Apart from the listed principal-agent problems, some theorists argue that conflict of interest is a leading cause of dissatisfaction between principals and agents. Conflict of interest is a situation where agents pursue multiple goals thereby prioritizing some interests over others (Devos et al. 2012). Naturally, the principal appoints an agent to help optimize wealth, however, they cannot always ascertain that the agent will act in their best interests. Contrary to the principal’s expectations for sustainable growth, the agent might pursue rapid unregulated growth. In the process, they predispose the organization to bigger financial risks. A case in point is Carillion which collapsed because of aggressive growth. The agent pursued rapid growth which sharply contrasts the interests of the shareholders. According to Sadan (2018), the shareholders were initially satisfied with the sustainable growth of the firm. However, the agents pursued rapid growth to boost their reputation and embezzle funds. By January, 2018 Carillion had gone bankrupt with liabilities totaling £7 billion (Sadan 2018). As much as the aggressive growth promised higher returns, official reports hinted that shareholders were opposed to reckless borrowing to finance growth.
Mechanisms to Mitigate the Principal-Agent Problems
The first mechanism is introduction of an effective incentive structure. Chen, Chiang and Li (2018) propose the use of the tournament theory where incentives are designed in a hierarchical manner whereby advancing to the next tournament promises better returns. Adopting the tournament theory means that the agents will be motivated to progress to the next level of performance, so as to gain higher returns. This mitigation approach works by setting goal posts and encouraging the agent to deliver given targets. After achieving one target, the agent is rewarded with a higher incentive and is again given another target with higher returns. By doing this, the agent pursues targets set by the principal thus both parties’ benefit. The agent benefits from higher incentives such as bonus pay, while the principal benefits from the high profitability (Schneider & Scherer 2015). This strategy has consistently been used at Toshiba to encourage the managers and employees to register exemplary performance (Japan Times 2020). This strategy is most effective when complemented by internal control systems such as internal audits to monitor accounts for malicious practices.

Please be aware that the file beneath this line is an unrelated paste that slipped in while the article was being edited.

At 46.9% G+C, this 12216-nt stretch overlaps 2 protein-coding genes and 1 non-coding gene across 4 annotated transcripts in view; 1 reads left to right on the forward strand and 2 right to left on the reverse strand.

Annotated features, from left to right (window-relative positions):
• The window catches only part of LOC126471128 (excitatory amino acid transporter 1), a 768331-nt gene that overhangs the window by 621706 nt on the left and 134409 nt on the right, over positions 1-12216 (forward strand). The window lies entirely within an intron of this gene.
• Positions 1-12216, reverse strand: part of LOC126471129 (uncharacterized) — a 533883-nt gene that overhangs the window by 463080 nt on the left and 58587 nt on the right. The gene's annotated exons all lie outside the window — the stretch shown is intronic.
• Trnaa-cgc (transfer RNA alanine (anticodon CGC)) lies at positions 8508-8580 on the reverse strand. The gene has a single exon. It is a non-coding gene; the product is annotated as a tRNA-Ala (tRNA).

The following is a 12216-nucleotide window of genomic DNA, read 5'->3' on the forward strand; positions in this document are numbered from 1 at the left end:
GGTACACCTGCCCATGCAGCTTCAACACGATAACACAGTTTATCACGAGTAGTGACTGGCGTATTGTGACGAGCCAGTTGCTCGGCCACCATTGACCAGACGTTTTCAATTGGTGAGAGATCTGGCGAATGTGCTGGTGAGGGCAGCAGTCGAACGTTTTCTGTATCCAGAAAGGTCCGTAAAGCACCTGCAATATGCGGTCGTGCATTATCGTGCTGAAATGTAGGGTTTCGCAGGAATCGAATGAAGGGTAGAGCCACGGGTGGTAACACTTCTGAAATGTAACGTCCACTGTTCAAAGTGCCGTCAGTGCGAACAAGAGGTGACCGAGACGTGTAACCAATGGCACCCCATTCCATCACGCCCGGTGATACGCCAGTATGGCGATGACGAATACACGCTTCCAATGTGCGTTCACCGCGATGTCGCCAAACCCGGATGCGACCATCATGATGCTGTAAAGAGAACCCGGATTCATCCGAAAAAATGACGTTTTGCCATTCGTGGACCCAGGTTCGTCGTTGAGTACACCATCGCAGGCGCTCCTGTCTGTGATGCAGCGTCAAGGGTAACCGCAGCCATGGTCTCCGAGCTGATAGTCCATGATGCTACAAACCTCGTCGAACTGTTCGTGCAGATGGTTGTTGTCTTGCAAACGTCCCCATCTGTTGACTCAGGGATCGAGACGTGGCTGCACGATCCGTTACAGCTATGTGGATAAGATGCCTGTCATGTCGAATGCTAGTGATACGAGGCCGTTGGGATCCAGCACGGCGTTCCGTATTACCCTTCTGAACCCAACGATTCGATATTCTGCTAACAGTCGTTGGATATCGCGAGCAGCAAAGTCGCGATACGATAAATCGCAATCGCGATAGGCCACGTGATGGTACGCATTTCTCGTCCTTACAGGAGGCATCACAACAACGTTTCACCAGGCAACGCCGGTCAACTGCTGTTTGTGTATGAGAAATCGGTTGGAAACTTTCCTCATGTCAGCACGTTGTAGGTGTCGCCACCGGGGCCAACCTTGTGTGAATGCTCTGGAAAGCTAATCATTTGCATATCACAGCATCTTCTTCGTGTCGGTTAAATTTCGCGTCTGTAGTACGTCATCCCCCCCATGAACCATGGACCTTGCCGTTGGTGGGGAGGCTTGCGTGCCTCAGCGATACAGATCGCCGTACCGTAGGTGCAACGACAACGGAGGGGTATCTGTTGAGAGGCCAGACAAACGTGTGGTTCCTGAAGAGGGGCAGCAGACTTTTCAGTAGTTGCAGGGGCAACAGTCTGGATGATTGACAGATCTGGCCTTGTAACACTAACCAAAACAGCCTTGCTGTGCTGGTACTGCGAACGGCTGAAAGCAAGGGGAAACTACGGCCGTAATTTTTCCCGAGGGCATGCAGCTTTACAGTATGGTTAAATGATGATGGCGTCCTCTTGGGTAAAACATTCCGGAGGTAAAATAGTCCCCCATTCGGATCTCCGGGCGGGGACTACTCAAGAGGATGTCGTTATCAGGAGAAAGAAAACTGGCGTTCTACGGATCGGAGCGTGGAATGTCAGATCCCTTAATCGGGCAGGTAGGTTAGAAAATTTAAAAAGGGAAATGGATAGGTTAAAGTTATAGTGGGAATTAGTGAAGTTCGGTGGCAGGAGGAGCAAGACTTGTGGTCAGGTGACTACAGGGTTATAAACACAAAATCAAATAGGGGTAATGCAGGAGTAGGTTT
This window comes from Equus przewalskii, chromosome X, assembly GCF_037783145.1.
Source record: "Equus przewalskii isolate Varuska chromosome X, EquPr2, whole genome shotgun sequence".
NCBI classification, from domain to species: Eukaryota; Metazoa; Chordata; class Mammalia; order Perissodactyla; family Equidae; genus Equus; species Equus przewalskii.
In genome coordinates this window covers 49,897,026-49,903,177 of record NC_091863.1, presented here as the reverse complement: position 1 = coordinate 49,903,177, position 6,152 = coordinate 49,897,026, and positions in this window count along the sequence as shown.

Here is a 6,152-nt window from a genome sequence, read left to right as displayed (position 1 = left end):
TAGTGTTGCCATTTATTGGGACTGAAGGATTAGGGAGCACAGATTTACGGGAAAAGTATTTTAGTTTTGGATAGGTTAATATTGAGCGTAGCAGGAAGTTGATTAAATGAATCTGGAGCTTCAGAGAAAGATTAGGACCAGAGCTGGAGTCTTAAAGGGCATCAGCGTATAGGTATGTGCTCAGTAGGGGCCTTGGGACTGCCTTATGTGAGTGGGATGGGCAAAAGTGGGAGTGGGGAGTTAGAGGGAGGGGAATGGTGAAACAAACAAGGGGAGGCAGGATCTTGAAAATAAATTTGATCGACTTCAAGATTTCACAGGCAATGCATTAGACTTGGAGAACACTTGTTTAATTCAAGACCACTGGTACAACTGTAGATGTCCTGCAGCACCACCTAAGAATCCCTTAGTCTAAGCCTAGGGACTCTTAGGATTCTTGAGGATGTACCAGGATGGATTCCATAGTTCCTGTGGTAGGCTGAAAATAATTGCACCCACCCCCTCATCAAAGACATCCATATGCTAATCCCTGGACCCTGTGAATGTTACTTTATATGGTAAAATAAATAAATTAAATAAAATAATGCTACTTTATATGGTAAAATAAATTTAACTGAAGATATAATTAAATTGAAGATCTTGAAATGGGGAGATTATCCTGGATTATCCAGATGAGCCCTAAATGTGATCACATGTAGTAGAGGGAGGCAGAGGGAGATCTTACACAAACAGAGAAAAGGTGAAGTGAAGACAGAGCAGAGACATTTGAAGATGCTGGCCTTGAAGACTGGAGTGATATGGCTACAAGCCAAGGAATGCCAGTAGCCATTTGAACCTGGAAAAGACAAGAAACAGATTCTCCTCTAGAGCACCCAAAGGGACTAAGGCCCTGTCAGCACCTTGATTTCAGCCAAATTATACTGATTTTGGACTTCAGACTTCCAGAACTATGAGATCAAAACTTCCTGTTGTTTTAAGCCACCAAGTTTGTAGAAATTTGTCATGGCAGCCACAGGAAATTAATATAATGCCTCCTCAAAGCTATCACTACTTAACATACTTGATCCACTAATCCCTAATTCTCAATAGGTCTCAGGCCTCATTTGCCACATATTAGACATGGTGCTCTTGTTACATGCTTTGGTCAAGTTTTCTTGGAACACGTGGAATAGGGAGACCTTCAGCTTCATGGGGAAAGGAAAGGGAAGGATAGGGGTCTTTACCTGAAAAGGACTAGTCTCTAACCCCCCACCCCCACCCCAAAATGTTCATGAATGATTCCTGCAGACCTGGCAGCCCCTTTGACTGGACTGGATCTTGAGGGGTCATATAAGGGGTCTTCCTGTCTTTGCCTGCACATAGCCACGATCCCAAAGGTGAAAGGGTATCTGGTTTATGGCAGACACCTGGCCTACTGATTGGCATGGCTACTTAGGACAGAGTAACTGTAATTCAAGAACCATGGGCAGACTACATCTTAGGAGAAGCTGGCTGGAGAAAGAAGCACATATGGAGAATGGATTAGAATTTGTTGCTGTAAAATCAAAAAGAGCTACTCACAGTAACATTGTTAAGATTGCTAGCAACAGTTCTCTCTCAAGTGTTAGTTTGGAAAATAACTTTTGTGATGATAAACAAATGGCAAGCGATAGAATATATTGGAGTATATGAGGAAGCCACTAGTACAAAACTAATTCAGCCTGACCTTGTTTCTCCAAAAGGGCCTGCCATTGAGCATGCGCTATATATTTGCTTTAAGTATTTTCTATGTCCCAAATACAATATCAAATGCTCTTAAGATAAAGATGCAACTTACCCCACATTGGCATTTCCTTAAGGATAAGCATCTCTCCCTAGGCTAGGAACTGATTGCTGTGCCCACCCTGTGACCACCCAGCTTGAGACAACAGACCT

The second mechanism is redesigning contractual agreement. Pepper (2019) proposes a contract design that fulfils three principles. First, the contract should grant the principal access to all necessary information to prevent information asymmetry. Second, the contract design should encourage incremental sharing of returns where the agents are rewarded for additional efforts. For instance, the executives can be subjected to performance related executive-pay through offers for stock options, however this can result in short termism. This trend has been on the rise in the UK and USA where the executive salary and bonuses are boosted by equity-based pay. As evident in table 1 below, the CEO’s pay is not only determined by the salaries and bonuses but also by additional incentives such as equity pay as a reward for their additional efforts. Third, redesigning contractual agreement should adhere to the rules of structuring an effective board. This rule is varied across US, UK and Asian countries (Pepper 2019). For instance, the US and UK demand that boards of directors are composed of executive, non-executive and independent directors. In Germany, it is mandatory that the board has representatives for the shareholder and employees, while in Asia, there are no independent shareholders. Instead, the executive directors perform the oversight functions. The contractual agreements have to adhere to these regulations depending on the country.